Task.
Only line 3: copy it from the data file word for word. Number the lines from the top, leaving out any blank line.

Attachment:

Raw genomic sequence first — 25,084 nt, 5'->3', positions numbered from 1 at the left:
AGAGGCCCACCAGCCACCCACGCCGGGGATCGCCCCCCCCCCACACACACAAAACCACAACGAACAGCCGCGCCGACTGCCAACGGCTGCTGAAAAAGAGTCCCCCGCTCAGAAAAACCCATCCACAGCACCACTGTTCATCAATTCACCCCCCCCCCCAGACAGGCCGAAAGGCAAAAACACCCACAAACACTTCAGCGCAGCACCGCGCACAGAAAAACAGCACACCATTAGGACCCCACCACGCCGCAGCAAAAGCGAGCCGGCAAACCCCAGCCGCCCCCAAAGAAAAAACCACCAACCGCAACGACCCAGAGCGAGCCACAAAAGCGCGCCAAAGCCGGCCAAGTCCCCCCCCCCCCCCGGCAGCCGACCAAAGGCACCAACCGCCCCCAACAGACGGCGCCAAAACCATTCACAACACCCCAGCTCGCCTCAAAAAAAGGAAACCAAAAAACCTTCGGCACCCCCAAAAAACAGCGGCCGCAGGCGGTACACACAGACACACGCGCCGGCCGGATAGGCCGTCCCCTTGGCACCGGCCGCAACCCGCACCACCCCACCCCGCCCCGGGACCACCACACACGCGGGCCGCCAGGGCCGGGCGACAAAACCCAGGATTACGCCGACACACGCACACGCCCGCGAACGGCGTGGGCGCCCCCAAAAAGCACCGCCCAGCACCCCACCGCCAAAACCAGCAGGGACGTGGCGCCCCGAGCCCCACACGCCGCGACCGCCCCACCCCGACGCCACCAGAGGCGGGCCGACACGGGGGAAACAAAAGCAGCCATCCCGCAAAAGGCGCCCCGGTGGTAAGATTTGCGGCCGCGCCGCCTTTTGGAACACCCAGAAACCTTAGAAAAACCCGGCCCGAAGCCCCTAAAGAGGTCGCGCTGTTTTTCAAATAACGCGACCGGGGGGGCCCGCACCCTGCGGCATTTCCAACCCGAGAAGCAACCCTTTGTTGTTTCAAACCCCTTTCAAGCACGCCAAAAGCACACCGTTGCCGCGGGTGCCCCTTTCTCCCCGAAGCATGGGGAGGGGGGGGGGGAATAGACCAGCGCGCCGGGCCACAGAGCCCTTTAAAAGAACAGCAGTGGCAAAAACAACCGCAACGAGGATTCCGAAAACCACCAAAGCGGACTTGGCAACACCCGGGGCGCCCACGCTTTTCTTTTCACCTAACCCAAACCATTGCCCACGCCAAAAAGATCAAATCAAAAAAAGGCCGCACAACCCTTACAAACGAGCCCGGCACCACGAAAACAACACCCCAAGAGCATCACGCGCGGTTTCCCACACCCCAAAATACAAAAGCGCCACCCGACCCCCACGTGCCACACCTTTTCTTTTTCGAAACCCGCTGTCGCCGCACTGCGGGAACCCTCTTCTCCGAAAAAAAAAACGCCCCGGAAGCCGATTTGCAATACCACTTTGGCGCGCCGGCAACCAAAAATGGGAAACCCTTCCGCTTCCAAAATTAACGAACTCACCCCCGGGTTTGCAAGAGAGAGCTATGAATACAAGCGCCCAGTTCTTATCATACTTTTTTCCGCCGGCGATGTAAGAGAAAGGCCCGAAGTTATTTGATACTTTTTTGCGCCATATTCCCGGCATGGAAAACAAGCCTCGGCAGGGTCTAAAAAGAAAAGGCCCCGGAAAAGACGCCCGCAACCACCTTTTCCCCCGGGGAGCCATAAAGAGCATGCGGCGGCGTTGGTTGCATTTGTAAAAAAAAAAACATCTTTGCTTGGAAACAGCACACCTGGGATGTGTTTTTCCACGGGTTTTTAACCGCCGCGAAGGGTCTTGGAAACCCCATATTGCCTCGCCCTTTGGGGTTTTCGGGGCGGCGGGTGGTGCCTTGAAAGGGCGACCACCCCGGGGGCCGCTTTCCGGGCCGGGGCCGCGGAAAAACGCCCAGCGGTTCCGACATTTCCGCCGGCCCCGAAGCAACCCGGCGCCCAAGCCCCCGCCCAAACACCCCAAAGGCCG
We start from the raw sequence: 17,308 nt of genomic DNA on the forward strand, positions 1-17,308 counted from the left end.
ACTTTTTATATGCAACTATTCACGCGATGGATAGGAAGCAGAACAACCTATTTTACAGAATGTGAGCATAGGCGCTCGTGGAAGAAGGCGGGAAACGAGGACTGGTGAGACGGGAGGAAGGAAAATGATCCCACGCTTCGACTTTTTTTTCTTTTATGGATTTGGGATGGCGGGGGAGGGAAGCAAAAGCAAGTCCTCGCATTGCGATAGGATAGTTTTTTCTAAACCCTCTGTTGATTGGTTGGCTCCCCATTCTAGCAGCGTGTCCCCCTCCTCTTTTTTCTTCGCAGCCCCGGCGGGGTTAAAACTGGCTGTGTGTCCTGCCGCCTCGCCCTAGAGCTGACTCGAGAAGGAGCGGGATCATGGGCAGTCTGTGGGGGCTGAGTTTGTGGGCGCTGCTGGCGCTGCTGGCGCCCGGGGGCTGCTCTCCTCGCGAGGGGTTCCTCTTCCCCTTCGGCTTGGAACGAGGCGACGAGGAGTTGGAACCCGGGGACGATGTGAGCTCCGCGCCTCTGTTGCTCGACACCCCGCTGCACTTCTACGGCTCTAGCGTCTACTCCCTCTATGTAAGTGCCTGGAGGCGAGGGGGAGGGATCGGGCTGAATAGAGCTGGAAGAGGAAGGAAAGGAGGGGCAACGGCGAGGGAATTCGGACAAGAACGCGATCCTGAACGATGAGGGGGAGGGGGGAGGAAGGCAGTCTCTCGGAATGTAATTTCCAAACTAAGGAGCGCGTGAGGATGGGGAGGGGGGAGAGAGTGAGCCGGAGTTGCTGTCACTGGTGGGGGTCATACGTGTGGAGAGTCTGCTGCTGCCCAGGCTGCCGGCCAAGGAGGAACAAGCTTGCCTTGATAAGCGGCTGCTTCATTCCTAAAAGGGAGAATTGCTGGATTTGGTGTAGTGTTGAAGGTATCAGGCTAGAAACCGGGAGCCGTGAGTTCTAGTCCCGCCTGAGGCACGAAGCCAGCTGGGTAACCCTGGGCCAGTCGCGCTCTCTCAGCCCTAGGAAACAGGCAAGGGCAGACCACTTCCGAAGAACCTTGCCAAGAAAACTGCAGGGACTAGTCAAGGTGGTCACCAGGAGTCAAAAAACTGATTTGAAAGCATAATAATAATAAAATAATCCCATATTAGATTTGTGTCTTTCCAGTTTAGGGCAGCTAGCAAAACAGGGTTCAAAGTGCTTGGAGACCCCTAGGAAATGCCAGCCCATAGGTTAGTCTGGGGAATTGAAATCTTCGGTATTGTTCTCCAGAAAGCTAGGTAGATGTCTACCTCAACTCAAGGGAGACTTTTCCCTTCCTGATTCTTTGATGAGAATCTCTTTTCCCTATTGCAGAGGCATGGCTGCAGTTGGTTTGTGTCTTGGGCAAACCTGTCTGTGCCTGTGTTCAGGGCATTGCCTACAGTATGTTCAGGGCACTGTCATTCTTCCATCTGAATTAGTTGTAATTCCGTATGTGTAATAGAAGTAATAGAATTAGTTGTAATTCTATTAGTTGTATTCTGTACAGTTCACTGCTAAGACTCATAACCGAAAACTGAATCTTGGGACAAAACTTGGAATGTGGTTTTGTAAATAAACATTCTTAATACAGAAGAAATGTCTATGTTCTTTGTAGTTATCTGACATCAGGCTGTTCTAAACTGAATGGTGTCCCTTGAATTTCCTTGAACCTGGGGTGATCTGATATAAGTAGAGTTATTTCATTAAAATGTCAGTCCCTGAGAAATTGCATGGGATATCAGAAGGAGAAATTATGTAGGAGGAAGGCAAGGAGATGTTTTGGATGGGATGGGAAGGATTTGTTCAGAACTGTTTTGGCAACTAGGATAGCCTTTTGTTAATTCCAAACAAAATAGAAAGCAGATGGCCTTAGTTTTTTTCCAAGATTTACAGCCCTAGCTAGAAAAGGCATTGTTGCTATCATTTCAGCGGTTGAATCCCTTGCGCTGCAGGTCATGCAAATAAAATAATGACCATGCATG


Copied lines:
We start from the raw sequence: 17,308 nt of genomic DNA on the forward strand, positions 1-17,308 counted from the left end.